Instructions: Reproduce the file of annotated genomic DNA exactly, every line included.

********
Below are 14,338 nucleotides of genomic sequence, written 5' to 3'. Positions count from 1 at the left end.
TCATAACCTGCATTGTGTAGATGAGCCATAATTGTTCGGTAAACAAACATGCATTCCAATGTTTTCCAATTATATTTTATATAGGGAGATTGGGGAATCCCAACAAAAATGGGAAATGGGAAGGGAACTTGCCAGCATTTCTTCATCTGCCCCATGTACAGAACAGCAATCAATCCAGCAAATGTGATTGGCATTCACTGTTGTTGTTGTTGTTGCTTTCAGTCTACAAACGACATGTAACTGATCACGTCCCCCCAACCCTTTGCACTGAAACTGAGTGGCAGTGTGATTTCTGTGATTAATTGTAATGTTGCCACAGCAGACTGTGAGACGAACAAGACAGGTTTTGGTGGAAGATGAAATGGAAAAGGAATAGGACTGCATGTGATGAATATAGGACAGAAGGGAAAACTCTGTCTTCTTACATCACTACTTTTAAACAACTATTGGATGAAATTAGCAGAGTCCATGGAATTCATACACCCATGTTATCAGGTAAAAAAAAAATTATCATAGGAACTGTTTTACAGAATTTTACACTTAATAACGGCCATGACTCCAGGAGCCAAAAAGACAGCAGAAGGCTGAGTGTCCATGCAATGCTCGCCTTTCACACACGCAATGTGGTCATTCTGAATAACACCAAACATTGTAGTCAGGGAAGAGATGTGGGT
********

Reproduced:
Below are 14,338 nucleotides of genomic sequence, written 5' to 3'. Positions count from 1 at the left end.
TCATAACCTGCATTGTGTAGATGAGCCATAATTGTTCGGTAAACAAACATGCATTCCAATGTTTTCCAATTATATTTTATATAGGGAGATTGGGGAATCCCAACAAAAATGGGAAATGGGAAGGGAACTTGCCAGCATTTCTTCATCTGCCCCATGTACAGAACAGCAATCAATCCAGCAAATGTGATTGGCATTCACTGTTGTTGTTGTTGTTGCTTTCAGTCTACAAACGACATGTAACTGATCACGTCCCCCCAACCCTTTGCACTGAAACTGAGTGGCAGTGTGATTTCTGTGATTAATTGTAATGTTGCCACAGCAGACTGTGAGACGAACAAGACAGGTTTTGGTGGAAGATGAAATGGAAAAGGAATAGGACTGCATGTGATGAATATAGGACAGAAGGGAAAACTCTGTCTTCTTACATCACTACTTTTAAACAACTATTGGATGAAATTAGCAGAGTCCATGGAATTCATACACCCATGTTATCAGGTAAAAAAAAAATTATCATAGGAACTGTTTTACAGAATTTTACACTTAATAACGGCCATGACTCCAGGAGCCAAAAAGACAGCAGAAGGCTGAGTGTCCATGCAATGCTCGCCTTTCACACACGCAATGTGGTCATTCTGAATAACACCAAACATTGTAGTCAGGGAAGAGATGTGGGT